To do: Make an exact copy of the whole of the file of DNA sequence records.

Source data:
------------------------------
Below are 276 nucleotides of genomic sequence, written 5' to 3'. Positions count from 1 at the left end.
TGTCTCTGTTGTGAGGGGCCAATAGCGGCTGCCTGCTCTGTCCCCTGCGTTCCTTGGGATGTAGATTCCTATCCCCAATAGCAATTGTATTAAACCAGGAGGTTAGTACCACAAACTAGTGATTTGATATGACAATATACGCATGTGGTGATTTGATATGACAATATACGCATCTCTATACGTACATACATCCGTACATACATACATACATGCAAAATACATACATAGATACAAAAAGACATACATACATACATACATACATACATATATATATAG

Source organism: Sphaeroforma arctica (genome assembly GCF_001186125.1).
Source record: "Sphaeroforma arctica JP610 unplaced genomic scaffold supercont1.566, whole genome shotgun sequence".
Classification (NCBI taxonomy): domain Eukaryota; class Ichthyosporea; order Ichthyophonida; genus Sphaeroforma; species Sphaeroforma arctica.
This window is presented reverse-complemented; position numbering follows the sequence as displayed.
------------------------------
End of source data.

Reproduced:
Below are 276 nucleotides of genomic sequence, written 5' to 3'. Positions count from 1 at the left end.
TGTCTCTGTTGTGAGGGGCCAATAGCGGCTGCCTGCTCTGTCCCCTGCGTTCCTTGGGATGTAGATTCCTATCCCCAATAGCAATTGTATTAAACCAGGAGGTTAGTACCACAAACTAGTGATTTGATATGACAATATACGCATGTGGTGATTTGATATGACAATATACGCATCTCTATACGTACATACATCCGTACATACATACATACATGCAAAATACATACATAGATACAAAAAGACATACATACATACATACATACATACATATATATATAG

Source organism: Sphaeroforma arctica (genome assembly GCF_001186125.1).
Source record: "Sphaeroforma arctica JP610 unplaced genomic scaffold supercont1.566, whole genome shotgun sequence".
Classification (NCBI taxonomy): domain Eukaryota; class Ichthyosporea; order Ichthyophonida; genus Sphaeroforma; species Sphaeroforma arctica.
This window is presented reverse-complemented; position numbering follows the sequence as displayed.